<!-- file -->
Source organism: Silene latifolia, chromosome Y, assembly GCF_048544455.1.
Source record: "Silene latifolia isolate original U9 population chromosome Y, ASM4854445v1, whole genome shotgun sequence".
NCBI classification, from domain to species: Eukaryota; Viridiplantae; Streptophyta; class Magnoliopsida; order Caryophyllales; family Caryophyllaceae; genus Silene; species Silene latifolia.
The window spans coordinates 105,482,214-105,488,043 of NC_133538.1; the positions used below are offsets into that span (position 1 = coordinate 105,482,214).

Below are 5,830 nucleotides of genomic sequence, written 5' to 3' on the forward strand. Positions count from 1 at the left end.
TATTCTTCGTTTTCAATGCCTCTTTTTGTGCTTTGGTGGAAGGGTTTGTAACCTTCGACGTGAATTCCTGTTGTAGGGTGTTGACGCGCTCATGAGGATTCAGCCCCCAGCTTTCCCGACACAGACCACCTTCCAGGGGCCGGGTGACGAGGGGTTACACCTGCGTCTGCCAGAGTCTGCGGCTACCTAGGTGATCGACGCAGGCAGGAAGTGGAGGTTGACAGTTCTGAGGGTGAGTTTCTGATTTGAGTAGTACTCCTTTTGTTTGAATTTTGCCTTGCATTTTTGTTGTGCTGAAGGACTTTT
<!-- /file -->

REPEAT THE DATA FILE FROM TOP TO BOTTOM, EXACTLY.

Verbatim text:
Source organism: Silene latifolia, chromosome Y, assembly GCF_048544455.1.
Source record: "Silene latifolia isolate original U9 population chromosome Y, ASM4854445v1, whole genome shotgun sequence".
NCBI classification, from domain to species: Eukaryota; Viridiplantae; Streptophyta; class Magnoliopsida; order Caryophyllales; family Caryophyllaceae; genus Silene; species Silene latifolia.
The window spans coordinates 105,482,214-105,488,043 of NC_133538.1; the positions used below are offsets into that span (position 1 = coordinate 105,482,214).

Below are 5,830 nucleotides of genomic sequence, written 5' to 3' on the forward strand. Positions count from 1 at the left end.
TATTCTTCGTTTTCAATGCCTCTTTTTGTGCTTTGGTGGAAGGGTTTGTAACCTTCGACGTGAATTCCTGTTGTAGGGTGTTGACGCGCTCATGAGGATTCAGCCCCCAGCTTTCCCGACACAGACCACCTTCCAGGGGCCGGGTGACGAGGGGTTACACCTGCGTCTGCCAGAGTCTGCGGCTACCTAGGTGATCGACGCAGGCAGGAAGTGGAGGTTGACAGTTCTGAGGGTGAGTTTCTGATTTGAGTAGTACTCCTTTTGTTTGAATTTTGCCTTGCATTTTTGTTGTGCTGAAGGACTTTT